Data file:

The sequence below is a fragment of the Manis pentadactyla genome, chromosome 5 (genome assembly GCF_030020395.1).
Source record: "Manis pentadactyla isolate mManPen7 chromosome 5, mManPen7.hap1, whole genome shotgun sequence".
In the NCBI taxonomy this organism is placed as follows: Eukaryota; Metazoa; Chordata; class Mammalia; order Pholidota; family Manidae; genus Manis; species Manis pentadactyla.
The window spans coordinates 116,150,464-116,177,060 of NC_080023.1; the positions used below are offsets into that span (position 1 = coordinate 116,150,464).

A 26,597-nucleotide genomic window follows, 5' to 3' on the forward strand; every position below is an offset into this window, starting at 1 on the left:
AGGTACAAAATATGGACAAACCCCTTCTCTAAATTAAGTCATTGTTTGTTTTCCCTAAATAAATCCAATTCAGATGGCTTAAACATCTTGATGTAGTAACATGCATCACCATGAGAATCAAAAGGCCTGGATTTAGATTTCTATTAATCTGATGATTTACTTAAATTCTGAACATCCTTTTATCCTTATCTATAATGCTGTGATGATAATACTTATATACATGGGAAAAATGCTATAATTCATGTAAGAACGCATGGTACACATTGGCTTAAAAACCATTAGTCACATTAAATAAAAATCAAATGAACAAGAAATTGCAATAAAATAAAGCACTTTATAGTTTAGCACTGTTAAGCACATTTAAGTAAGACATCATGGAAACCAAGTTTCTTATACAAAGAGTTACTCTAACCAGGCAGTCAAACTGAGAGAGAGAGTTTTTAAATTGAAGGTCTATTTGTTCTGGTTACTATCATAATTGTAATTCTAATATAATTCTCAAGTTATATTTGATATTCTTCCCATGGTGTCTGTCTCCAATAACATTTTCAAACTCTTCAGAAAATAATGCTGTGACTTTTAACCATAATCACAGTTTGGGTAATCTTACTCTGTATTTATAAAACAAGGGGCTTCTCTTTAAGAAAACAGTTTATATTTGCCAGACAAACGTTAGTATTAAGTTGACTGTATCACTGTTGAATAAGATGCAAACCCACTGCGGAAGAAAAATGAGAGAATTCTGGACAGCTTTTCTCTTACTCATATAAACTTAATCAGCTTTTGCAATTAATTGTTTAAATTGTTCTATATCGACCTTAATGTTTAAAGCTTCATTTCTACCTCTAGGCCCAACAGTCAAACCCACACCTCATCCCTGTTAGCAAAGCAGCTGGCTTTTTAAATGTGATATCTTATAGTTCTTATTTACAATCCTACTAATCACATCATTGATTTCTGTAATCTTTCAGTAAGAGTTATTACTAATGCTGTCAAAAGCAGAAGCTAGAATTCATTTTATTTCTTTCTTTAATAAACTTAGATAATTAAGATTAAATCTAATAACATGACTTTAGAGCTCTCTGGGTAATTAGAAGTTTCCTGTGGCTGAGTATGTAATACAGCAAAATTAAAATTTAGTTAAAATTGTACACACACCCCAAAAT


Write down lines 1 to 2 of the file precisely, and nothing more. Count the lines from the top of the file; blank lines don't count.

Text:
The sequence below is a fragment of the Manis pentadactyla genome, chromosome 5 (genome assembly GCF_030020395.1).
Source record: "Manis pentadactyla isolate mManPen7 chromosome 5, mManPen7.hap1, whole genome shotgun sequence".